Kibra MP: A man cut from a rare kind of cloth

Sunday August 04 2019

Few Kenyans have been eulogised with so much poetry the way Jaramogi Oginga Odinga was mourned by the Young Turks, the group of youthful, radical politicians and activists heavily borrowed from the left-leaning wing of the intelligentsia.

Known for their sharp wit and courageous poise, it was only natural that this evidently worldly lot – presenting itself as the ultimate antidote to Kanu’s old and tired authoritarian ways – would deploy the same linguistic and other prowess which they exhibited, in remembrance of the man who had held their hands and weaned them politically.


In easily the most outstanding delivery during Jaramogi’s burial, James Orengo exalted his mentor just as he tormented the Kanu establishment – in the presence of a seemingly subdued and somewhat out of place President Daniel arap Moi – emotionally reading his infamous ‘Woe Unto Thee’ tribute, in which he castigated the powers-that-be as persecutors of Jaramogi “who have now shown up to shed crocodile tears”.

Jaramogi’s other protégé, Michael Kijana Wamalwa, won at brevity and succinctness, opening his remarks thus: ‘‘We are a children bereft.’’ It was possibly the one statement which summarised the sentiments of the Young Turks, since Jaramogi wouldn’t and couldn’t have an able replacement from then henceforth.

On July 26, someone who needed to be mourned with similar lyricism died. Though not as aged or as politically experienced, Kibra MP Kenneth Okoth was by all means a colossus to the younger generation of Kenyans, who saw in him the unpretentious embodiment of what it means to be a committed, self-less and near-pious leader at a time of chaos and madness.


Okoth was – much as he was his own man – a reincarnation of Kenya’s second Vice President, Joe Zuzarte Murumbi, carrying on with that rare Murumbist tradition of wanting nothing for themselves and instead working to give everything for the betterment of greater society. This rare breed, the A Class of the loosely thrown around servant leadership kind, is so scarce in Kenyan public life such that when a Murumbi or an Okoth shows up on the scene, they cannot help but stand out like a lone lost sheep amid a pack of wolves.

It is not that in celebrating Okoth everyone else must be shown in negative light. But it has become necessary, just like Orengo lambasted Kanu during Jaramogi’s burial, for some harsh truths to be told especially to the political establishment, which will obviously rush to offer empty words for Okoth when in practice they have sneered at him in their usual way as possibly a naïve greenhorn who didn’t know how to siphon Kibra’s CDF and instead used it to the last penny to build schools.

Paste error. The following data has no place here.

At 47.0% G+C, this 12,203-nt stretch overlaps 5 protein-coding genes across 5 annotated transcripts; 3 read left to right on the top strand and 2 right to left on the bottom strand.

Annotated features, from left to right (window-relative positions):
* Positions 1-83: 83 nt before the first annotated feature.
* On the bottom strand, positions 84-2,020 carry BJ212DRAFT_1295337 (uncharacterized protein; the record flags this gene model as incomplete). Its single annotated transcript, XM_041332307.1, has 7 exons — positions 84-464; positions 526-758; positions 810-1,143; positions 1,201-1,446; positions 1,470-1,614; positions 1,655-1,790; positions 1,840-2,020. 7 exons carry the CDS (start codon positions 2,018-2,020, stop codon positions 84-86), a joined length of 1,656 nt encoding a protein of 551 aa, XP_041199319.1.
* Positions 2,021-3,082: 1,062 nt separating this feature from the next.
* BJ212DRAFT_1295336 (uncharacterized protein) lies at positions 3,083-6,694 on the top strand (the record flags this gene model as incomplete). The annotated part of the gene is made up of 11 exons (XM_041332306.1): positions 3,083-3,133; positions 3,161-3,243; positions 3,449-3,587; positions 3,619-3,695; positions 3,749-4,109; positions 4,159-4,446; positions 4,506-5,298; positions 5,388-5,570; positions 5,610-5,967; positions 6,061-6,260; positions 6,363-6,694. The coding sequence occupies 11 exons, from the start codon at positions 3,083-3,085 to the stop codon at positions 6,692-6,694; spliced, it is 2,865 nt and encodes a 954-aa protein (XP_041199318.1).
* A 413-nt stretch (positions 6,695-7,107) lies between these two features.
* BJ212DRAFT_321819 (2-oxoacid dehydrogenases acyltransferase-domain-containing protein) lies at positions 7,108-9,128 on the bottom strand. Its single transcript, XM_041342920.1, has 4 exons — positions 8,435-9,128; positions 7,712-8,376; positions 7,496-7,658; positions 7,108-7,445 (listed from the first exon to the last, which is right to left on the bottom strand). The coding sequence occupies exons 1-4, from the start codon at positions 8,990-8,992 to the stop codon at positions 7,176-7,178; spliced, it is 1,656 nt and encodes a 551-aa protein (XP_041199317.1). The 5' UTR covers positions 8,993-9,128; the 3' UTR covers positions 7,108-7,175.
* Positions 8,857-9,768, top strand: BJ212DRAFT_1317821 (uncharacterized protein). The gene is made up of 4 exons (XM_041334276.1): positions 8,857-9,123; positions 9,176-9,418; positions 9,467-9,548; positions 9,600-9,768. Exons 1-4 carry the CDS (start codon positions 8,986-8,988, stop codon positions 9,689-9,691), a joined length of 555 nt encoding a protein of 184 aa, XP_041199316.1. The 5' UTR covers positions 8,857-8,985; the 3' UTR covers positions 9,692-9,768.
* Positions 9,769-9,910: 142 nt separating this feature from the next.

In fact, there really isn’t any better eulogy than that which Okoth wrote for himself especially for the people of Kibra. He did wonders with his portion of CDF, dwarfing whatever else was being done by his parliamentary colleagues, making many wonder whether they received a proportionate allocation of funds, or whether Okoth received a greater amount than everyone.

It was inescapable that the fact that he himself grew up in Kibra gave him a deep sense of meaning as he served his constituents, yet still Okoth remained an exception. Leaders are known to steal millions of shillings devolved for the very communities which raised them. Therefore there isn’t a one-size-fits-all grand explanation as to why Okoth did what he did the way he did it, other than to concede that here was someone cut from a rare kind of history-making cloth.

Just like Jaramogi raised an army – most of whom haven’t lived up to the ideals they learnt at his feet – Okoth has given rise to hundreds of Okothlets, a generation which looks at politics not as a conduit for  enrichment, but as a chance to turn that thought around and enrich the lives of others.

In his brief life, Okoth has earned his place in the book of Kenyan heroes – not the ones who have roads and other installations named after them and have expensive statues erected in their honour – but those once-in-a-life-time individuals whose statues are permanently etched in ordinary people’s hearts.

Will the political elite eat humble pie and follow in the footsteps of this young soldier of humanity? Kenneth Okoth loved Kenya. Kenya can only return the love by emulating his ideals.

The inevitability of death forever looms like a shadow over our heads, yet like Okoth, we must persist.

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